A relevant factor for FCH, in relation to the FHC3E total fresh matter, might be the fact that FCH was isolated from an orchid species found in the same geographical region of C. haagii, whereas the FHC3E isolate was obtained of a native species from the Minas Gerais state. Additionally, in taxonomic aspects, the Cycnoches genus is closer to the Cyrtopodium genus than to Laelia. In this respect, in some orchid species, the mycorrhizal fungi promotes a more efficient seed germination and seedling development in populations originated close to where the sample was collected (Otero et al. 2005, Stewart & Kane 2006, Pereira et al. 2011).

Light microscopy analysis of root sections showed the pelotons presence in the cortical parenchyma cells of all symbiotic seedlings (Figure 1B) and absence in asymbiotic ones. In this way, we can affirm that FCH and FHC3E were efficient in the colonization of C. haagii seedling roots.

In the acclimatization phase, the plants which obtained the highest survival rate were those from the B&G culture medium, independently of the fungal association, reaching 100 % of survival, and the lowest acclimatization performance was obtained by the seedlings grown in the OMA medium added with the isolate FHC3E, with only 40 % of survival (Table 1).

These results demonstrate that, although the FHC3E isolate presents an excellent contribution in the germination phase, that does not repeat in the developmental and acclimatization phases. Therefore, it is not possible to state that the mycorrhizal fungi present in the germination phase, when the fungal association is obligatory in nature, are necessarily the same as those found in adult plants, when the association may be optional (Porras-Alfaro & Bayman 2007). So, there are specific fungi for each stage of development of the orchid life cycle (Shimura et al. 2009). More recently, experimental observations with the Oeceoclades maculata (Lindl.) Lindl. orchid allowed to affirm that, in some cases, there could be a high specificity for fungi during the seed germination, but unusually promiscuous in adult plants (Bayman et al. 2016). This result is in agreement with our observation regarding differences in fungi type for each development phase.

It should be noted here that the plants from the B&G medium associated with the FCH fungus presented a clear reproductive precocity, with 40 % of the acclimatized plants showing inflorescences at 12 months after the beginning of the above-mentioned process. This phenomenon also occurred in the second year, when 60 % of the plants flowered again (Figures 1C and 1D). In this second year, 30 % of the plants from the B&G treatment associated with the FHC3E isolate also flowered. Plants of the remaining treatments continued in the vegetative stage. Hoang et al. (2017) reported a similar flowering phenomenon in some plants from ghost orchid (Dendrophylax lindenii), after two years of in vitro germination on symbiotic conditions. Indeed, we are convinced that this reproductive precocity is a consequence of the benefits of the orchid-mycorrhizal symbiosis, allowing an increase in plant growth and development.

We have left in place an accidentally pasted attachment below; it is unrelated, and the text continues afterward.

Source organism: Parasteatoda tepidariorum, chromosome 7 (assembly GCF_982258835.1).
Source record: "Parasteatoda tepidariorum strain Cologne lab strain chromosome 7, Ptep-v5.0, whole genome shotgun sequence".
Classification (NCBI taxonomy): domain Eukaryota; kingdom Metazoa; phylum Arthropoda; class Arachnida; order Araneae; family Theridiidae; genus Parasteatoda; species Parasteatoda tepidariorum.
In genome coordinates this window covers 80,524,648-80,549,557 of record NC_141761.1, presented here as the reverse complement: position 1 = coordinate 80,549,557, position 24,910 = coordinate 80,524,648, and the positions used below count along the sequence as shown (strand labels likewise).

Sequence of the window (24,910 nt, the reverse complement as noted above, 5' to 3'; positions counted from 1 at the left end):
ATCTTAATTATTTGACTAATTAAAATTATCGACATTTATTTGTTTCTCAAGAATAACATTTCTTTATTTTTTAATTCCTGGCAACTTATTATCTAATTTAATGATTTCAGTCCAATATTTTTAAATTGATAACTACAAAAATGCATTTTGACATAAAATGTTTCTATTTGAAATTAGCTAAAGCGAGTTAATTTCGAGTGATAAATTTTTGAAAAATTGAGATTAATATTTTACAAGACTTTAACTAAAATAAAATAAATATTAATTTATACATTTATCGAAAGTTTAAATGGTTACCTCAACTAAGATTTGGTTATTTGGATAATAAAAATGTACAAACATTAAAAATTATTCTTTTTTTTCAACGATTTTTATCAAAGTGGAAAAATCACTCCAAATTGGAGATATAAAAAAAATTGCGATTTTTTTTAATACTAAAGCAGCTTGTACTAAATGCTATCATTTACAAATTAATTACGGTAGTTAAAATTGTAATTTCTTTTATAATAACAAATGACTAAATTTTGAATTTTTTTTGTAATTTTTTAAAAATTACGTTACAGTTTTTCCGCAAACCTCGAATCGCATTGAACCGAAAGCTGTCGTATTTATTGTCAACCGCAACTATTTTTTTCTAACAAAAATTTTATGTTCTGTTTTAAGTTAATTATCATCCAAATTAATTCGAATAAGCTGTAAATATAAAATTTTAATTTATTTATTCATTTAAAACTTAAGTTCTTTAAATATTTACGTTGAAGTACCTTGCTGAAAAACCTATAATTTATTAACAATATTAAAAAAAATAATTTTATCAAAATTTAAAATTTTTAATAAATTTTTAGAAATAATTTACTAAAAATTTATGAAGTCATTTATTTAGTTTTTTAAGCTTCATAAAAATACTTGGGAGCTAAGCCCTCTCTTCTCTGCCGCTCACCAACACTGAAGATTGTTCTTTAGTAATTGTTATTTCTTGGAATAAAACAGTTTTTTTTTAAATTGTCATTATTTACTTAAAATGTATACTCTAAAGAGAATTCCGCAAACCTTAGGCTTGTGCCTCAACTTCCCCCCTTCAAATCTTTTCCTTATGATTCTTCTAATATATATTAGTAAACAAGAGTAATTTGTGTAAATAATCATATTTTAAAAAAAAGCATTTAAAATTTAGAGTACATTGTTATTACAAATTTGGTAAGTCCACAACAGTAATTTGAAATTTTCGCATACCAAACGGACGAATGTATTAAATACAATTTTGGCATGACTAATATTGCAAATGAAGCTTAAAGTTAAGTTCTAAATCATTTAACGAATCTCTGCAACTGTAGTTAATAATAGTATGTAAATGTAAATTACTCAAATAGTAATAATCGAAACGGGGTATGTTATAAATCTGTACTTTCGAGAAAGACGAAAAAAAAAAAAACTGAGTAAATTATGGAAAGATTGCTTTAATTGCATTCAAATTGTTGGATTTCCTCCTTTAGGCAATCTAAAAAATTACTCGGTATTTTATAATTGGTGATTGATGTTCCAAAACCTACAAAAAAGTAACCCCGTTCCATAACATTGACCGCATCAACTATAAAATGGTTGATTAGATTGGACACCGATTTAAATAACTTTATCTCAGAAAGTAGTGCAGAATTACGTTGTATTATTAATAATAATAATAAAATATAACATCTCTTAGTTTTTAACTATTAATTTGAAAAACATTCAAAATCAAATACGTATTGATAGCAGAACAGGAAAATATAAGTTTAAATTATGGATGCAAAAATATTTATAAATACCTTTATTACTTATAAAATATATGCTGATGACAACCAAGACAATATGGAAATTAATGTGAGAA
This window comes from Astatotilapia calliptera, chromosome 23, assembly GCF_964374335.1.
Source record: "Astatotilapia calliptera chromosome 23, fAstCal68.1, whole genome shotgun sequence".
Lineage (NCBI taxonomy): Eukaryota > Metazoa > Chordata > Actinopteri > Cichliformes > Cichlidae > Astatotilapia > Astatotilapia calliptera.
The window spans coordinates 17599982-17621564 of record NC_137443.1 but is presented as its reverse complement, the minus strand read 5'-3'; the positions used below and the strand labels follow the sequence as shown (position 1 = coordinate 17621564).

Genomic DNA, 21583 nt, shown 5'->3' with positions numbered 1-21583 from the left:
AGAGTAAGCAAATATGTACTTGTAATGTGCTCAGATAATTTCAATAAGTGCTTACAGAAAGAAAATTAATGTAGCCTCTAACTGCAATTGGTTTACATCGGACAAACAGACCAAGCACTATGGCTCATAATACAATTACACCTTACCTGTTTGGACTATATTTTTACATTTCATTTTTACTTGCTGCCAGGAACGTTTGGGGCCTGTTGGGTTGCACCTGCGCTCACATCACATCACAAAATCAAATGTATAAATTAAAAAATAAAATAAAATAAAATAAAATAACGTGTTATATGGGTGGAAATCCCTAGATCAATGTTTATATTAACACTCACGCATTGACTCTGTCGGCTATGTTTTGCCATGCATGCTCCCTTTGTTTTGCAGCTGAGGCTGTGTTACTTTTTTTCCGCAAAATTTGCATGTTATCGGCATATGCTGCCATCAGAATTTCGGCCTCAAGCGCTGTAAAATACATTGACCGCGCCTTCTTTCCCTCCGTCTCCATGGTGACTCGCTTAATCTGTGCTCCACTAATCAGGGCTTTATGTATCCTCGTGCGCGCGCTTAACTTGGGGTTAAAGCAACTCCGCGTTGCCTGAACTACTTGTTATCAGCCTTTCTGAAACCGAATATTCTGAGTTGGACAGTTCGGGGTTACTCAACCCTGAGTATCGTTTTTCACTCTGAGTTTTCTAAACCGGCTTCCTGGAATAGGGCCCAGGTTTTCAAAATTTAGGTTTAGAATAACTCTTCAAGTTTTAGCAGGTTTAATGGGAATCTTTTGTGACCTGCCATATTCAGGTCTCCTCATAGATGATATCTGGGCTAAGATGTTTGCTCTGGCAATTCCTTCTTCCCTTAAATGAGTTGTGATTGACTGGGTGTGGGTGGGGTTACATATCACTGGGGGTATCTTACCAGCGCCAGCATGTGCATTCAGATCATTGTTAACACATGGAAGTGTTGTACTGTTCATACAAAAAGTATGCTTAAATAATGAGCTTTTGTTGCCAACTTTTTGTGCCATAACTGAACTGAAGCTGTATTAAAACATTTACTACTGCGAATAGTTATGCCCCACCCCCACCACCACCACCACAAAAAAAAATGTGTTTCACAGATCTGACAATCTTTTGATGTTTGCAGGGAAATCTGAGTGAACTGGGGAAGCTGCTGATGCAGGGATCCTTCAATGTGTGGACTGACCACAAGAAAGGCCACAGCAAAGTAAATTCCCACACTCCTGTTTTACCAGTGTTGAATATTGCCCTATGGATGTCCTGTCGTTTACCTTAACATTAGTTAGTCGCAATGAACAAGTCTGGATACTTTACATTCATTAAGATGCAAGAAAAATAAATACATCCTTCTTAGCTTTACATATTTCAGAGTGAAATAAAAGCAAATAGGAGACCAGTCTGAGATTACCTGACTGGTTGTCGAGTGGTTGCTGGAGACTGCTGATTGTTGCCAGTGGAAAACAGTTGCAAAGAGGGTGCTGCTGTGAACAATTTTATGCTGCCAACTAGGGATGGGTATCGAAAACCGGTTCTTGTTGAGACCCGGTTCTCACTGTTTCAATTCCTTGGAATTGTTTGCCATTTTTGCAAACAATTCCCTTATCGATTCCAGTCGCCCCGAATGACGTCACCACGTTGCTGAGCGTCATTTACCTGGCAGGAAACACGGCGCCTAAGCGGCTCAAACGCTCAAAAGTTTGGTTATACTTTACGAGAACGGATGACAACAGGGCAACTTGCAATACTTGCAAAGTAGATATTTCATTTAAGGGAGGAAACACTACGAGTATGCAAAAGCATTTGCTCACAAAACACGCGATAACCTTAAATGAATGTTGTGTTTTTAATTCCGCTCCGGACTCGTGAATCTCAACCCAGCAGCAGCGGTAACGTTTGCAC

The symbiotic germination makes it possible to obtain robust seedlings for the reintroduction in the natural environment (Zettler et al. 2007), and the mycorrhization of seedlings provides a greater absorption of nutrients and protection of biotic and abiotic stresses during the acclimatization or reintroduction stages to the natural environment (Dearnaley et al. 2012, Aewsakul et al. 2013).

It is clear that, for the use of mycorrhizal fungi in the seedling production, it is important to test them for the efficiency in promoting the germination and development of the orchids (Rasmussen 2002, Stewart & Kane 2006), since changes in this efficiency might be observed among isolates of the same species and among isolates of different species of a genus. In this context, an associated fungus can promote a great contribution only in a specific plant development phase, and little or no contribution at all in other phases (Herrera et al. 2017). Here we found that, despite the FCH presence in the traditional asymbiotic media, it did not contribute effectively during the in vitro development phases, as germination and seedling growth, but it provided a representative effect in the ex vitro development phase of C. haagii seedlings.

CONCLUSION

The B&G medium, associated with the Tulasnella sp. (FCH) mycorrhizal fungus, is adequate for in vitro germination and seedlings growth of Cycnoches haagii, resulting in the best plantlet development and acclimatization, including precocious flowering.

ACKNOWLEDGMENTS

The authors thank the Fundação de Apoio ao Desenvolvimento do Ensino, Ciência e Tecnologia do Estado de Mato Grosso do Sul (Fundect) and Conselho Nacional de Desenvolvimento Científico e Tecnológico (CNPq), for financial support.

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Received: June 07, 2018; Accepted: October 04, 2018; Published: December 19, 2018